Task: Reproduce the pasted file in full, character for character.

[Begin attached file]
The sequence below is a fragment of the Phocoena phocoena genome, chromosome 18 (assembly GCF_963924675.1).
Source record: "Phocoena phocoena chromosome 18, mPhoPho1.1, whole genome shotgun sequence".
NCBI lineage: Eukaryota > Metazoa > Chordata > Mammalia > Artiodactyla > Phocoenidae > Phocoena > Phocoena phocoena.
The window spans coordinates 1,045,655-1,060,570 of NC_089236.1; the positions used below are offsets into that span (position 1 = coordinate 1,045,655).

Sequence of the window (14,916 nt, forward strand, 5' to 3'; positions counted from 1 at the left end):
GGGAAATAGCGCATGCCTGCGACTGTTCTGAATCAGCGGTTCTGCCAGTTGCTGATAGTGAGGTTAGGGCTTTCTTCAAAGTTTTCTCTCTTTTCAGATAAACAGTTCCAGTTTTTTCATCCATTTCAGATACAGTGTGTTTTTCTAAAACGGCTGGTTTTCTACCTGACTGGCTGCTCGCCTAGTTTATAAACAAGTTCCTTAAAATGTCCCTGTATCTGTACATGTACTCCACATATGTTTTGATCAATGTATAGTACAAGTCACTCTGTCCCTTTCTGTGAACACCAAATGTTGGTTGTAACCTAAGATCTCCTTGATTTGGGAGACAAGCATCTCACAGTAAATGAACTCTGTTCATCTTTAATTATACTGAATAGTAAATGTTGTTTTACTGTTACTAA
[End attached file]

The sequence below is a fragment of the Phocoena phocoena genome, chromosome 18 (assembly GCF_963924675.1).
Source record: "Phocoena phocoena chromosome 18, mPhoPho1.1, whole genome shotgun sequence".
NCBI lineage: Eukaryota > Metazoa > Chordata > Mammalia > Artiodactyla > Phocoenidae > Phocoena > Phocoena phocoena.
The window spans coordinates 1,045,655-1,060,570 of NC_089236.1; the positions used below are offsets into that span (position 1 = coordinate 1,045,655).

Sequence of the window (14,916 nt, forward strand, 5' to 3'; positions counted from 1 at the left end):
GGGAAATAGCGCATGCCTGCGACTGTTCTGAATCAGCGGTTCTGCCAGTTGCTGATAGTGAGGTTAGGGCTTTCTTCAAAGTTTTCTCTCTTTTCAGATAAACAGTTCCAGTTTTTTCATCCATTTCAGATACAGTGTGTTTTTCTAAAACGGCTGGTTTTCTACCTGACTGGCTGCTCGCCTAGTTTATAAACAAGTTCCTTAAAATGTCCCTGTATCTGTACATGTACTCCACATATGTTTTGATCAATGTATAGTACAAGTCACTCTGTCCCTTTCTGTGAACACCAAATGTTGGTTGTAACCTAAGATCTCCTTGATTTGGGAGACAAGCATCTCACAGTAAATGAACTCTGTTCATCTTTAATTATACTGAATAGTAAATGTTGTTTTACTGTTACTAA